Conference organisers are met with a realm of choice when picking the host destination for their meeting.
As the global market place becomes increasingly competitive, destinations across the world are going above and beyond to secure conference business.
In my role as the head of Glasgow’s Convention Bureau it’s clear that the landscape is ever changing, calling into question what exactly is a priority for organisers when choosing a destination for their conference.
The introduction of the Pharma Code questions the appropriateness of the location and venue for a meeting, while requesting that the conference focuses on clear scientific content to drive the meeting programme; reducing the chance of a destination winning a bid purely on its touristic qualities.
Never has it been so important for a destination to evolve with the times and act ‘smart’ when adopting a sales approach to winning conference business.
The convention bureau of the future works in the strategic space alongside the meeting organiser. No longer is there a requirement for a bureau to be purely Master of Logistics, offering facts about their city. Smart cities understand the worth of knowledge exchange and its impact to the conference and to the association.
More and more organisers are working with destinations that recognise that fact. An attractive bid must encapsulate both a smart approach to business as well as the practical details that surround the logistics of a meeting; whilst being relevant and fitting Pharmaceutical industry governance structures.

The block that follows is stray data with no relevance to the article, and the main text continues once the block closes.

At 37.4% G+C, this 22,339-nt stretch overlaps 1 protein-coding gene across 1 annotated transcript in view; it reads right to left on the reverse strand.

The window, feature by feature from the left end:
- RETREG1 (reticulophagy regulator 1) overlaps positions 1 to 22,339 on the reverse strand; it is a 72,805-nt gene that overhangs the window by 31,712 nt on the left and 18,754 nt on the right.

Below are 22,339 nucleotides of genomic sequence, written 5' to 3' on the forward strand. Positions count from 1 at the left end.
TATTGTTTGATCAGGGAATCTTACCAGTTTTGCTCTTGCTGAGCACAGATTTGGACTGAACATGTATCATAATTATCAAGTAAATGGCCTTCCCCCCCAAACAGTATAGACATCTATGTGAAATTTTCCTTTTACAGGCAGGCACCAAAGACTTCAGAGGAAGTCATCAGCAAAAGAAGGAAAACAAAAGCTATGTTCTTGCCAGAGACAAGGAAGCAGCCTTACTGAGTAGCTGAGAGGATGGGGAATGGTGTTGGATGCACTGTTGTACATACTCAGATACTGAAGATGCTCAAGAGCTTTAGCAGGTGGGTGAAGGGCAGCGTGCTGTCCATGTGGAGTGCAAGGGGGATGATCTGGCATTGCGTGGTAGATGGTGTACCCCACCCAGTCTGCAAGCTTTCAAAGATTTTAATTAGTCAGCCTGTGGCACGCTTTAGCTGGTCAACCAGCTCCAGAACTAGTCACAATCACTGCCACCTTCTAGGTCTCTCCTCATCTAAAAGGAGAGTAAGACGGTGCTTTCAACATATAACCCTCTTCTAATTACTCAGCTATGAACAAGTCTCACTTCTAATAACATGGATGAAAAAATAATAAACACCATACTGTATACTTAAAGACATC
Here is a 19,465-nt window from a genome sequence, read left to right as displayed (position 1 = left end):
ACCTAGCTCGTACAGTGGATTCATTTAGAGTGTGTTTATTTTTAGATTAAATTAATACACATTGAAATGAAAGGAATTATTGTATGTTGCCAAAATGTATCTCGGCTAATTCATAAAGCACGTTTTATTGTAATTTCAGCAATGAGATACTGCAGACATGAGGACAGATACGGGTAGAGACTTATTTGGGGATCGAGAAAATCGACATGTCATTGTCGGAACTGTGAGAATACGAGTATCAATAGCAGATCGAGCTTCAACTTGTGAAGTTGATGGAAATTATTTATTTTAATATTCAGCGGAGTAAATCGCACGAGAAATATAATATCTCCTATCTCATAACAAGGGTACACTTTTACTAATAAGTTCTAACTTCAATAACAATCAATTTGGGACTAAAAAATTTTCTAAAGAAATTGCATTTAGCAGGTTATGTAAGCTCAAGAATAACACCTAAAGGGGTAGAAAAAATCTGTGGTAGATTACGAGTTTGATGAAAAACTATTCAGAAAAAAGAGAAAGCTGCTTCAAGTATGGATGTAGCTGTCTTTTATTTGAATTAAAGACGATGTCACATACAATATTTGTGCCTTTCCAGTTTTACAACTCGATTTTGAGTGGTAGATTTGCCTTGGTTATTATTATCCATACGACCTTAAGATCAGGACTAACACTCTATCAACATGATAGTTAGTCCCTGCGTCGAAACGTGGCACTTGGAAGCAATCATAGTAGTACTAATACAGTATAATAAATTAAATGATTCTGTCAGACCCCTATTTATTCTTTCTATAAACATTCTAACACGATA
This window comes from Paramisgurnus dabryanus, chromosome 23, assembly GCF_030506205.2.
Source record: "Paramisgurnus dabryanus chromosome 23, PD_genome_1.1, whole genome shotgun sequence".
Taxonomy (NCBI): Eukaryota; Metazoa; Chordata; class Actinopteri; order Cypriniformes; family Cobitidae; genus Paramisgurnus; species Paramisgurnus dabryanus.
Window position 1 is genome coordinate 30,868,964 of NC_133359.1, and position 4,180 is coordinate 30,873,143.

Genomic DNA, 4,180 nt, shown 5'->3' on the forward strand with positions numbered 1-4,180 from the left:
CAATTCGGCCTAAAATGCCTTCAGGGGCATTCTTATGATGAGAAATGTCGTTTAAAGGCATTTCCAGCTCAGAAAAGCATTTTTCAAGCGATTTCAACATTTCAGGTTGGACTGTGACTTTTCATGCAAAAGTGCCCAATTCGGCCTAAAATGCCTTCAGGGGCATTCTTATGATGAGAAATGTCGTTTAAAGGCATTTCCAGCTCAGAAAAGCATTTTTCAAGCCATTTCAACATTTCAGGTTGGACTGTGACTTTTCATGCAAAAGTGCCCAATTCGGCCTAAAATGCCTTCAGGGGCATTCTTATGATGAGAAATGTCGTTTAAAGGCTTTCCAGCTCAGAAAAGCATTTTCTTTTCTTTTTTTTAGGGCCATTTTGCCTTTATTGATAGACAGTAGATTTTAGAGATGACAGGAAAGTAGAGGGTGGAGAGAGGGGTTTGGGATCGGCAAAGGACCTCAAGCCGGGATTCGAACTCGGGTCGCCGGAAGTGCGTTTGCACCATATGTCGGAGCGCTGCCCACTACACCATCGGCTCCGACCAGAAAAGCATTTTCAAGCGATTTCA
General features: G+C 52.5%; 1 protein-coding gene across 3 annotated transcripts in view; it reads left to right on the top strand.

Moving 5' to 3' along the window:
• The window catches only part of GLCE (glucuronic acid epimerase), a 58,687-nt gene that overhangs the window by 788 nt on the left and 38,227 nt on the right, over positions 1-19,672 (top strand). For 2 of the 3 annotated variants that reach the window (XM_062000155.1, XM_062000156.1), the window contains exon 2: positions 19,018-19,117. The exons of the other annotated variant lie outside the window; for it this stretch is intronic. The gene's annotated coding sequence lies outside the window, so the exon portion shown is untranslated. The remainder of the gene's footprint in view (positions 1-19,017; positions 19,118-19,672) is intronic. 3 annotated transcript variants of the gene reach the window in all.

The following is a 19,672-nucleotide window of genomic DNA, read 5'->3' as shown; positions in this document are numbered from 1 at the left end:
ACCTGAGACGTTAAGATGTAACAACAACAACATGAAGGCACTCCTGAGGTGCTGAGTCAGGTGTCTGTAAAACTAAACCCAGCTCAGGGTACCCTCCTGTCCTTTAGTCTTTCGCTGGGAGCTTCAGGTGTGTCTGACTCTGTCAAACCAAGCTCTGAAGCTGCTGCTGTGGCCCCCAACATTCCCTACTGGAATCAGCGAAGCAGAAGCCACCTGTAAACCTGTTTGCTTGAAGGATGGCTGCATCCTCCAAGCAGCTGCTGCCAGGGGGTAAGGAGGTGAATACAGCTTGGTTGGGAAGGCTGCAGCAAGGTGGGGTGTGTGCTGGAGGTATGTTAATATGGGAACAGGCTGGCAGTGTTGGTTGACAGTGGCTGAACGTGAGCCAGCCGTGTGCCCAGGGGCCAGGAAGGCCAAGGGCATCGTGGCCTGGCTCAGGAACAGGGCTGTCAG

Glasgow is a good example of a city that understands the relevance of its knowledge hub economy. We’re a city steeped in research and it is this mind-set that is central to our ethos.
Our targeted knowledge hubs empower information exchange to unprecedented levels producing world leading research from our world class universities.
In 2014/2015, 40% of conferences confirmed to Glasgow were in our key economic sectors of life sciences, medical, energy, sustainability, low carbon industries, financial and business services and tourism.
Not only can we showcase these established knowledge hubs but we can demonstrate on-going growth as we continue to drive investment in infrastructure and research.
For example medical and life science conferences have seen a 45% increase on the last financial year; while engineering conferences in the city have trebled during the same period.
Being a smart city is an integral part of the Glasgow agenda and helps our conference clients achieve their ambitions with tangible results.
Any comments? Email Zoe Vernor